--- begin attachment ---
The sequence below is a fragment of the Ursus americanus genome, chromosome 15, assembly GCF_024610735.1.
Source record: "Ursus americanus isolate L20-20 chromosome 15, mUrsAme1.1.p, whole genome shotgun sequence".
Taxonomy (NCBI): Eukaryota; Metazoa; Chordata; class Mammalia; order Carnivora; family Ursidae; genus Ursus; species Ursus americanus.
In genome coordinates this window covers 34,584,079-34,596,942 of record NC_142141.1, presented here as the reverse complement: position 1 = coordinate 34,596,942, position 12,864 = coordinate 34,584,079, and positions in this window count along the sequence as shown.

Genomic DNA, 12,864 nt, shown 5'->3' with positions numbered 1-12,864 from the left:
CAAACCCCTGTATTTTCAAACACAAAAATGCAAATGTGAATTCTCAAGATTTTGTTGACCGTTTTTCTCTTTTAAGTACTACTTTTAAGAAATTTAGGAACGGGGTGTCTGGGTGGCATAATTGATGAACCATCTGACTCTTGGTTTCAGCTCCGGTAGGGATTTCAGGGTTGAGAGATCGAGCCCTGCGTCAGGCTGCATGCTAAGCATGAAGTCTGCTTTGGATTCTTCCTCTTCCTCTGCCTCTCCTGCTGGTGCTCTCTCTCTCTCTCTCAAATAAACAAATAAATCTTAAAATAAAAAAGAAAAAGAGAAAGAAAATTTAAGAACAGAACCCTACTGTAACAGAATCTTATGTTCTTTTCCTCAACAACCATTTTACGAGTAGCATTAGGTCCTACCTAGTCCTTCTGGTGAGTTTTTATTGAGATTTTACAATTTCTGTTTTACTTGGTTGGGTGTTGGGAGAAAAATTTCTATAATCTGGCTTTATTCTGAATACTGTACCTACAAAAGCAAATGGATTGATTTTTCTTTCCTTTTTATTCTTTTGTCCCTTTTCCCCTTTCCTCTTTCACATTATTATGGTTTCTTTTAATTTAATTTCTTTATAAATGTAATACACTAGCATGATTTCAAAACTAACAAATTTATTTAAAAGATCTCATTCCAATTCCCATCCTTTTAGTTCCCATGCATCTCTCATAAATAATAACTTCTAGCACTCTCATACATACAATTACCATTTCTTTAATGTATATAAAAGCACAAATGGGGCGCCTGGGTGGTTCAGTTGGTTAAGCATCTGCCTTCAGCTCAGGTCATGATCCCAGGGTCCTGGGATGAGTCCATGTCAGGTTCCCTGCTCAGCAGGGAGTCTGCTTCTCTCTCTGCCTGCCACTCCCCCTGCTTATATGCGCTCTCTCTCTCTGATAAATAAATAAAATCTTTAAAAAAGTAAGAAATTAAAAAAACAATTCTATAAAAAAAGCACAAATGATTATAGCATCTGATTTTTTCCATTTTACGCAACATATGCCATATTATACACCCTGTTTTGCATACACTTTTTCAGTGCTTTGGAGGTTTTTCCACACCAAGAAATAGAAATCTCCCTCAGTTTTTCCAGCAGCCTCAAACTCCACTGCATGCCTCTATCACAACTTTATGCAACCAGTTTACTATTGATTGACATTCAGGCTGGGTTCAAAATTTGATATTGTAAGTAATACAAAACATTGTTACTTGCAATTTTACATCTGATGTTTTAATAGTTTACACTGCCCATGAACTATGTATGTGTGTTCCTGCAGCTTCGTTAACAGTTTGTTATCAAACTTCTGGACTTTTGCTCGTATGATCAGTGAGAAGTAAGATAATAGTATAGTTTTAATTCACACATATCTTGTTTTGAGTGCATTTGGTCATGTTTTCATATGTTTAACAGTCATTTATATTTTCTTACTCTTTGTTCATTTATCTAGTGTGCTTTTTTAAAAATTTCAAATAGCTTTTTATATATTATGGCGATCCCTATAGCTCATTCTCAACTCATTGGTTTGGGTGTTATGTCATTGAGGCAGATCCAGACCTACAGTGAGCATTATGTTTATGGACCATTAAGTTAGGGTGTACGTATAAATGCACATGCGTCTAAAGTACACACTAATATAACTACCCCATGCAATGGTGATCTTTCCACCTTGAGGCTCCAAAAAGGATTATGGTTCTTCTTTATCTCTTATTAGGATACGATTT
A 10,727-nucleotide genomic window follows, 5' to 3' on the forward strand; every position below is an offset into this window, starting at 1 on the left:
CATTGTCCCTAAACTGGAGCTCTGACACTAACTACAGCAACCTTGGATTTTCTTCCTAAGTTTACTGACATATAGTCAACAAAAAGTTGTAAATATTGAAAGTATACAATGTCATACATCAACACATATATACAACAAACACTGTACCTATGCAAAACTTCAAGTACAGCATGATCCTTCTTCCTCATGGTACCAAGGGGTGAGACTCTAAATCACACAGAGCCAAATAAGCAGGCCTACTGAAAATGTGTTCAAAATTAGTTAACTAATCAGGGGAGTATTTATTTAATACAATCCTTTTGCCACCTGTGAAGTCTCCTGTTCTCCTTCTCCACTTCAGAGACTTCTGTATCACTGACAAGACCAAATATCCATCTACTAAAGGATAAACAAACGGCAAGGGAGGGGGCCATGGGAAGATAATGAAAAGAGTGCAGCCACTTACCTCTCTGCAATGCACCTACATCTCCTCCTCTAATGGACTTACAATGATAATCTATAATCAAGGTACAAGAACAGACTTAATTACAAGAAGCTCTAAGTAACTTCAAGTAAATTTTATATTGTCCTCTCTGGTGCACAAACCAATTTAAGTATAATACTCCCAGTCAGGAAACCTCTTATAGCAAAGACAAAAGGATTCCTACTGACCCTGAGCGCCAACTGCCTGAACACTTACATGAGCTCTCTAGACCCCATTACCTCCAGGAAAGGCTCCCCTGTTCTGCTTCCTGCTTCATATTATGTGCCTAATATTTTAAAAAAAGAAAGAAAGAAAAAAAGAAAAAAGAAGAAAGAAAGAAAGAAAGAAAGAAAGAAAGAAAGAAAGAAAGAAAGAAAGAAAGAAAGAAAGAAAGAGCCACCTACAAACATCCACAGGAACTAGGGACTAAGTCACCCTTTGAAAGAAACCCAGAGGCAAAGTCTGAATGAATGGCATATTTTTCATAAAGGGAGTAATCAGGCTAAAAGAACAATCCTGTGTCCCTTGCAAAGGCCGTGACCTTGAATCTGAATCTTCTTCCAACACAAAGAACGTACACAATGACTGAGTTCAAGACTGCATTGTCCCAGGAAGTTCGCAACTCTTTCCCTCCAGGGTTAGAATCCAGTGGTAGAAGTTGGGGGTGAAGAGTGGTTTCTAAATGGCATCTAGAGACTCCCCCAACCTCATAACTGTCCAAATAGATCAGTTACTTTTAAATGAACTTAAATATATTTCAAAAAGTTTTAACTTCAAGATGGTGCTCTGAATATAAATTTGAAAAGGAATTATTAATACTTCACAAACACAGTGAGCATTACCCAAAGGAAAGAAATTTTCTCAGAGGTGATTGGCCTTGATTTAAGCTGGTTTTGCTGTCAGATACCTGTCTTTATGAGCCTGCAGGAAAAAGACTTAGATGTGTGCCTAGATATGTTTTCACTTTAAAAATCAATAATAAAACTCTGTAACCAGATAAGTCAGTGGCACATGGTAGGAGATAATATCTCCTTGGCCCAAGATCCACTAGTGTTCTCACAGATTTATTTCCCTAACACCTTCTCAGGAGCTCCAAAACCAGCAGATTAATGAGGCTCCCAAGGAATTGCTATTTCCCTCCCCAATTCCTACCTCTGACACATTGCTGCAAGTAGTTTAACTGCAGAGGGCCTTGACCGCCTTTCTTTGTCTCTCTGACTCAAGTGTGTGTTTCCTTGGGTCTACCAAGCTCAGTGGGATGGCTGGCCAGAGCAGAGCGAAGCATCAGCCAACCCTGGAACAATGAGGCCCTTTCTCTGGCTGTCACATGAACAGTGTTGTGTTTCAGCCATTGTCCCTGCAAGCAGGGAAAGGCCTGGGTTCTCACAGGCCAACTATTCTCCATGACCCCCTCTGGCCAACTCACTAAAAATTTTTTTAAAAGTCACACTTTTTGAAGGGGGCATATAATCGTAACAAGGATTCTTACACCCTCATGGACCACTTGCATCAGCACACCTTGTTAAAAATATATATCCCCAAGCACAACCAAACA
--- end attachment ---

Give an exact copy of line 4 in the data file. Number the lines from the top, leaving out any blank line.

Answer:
In genome coordinates this window covers 34,584,079-34,596,942 of record NC_142141.1, presented here as the reverse complement: position 1 = coordinate 34,596,942, position 12,864 = coordinate 34,584,079, and positions in this window count along the sequence as shown.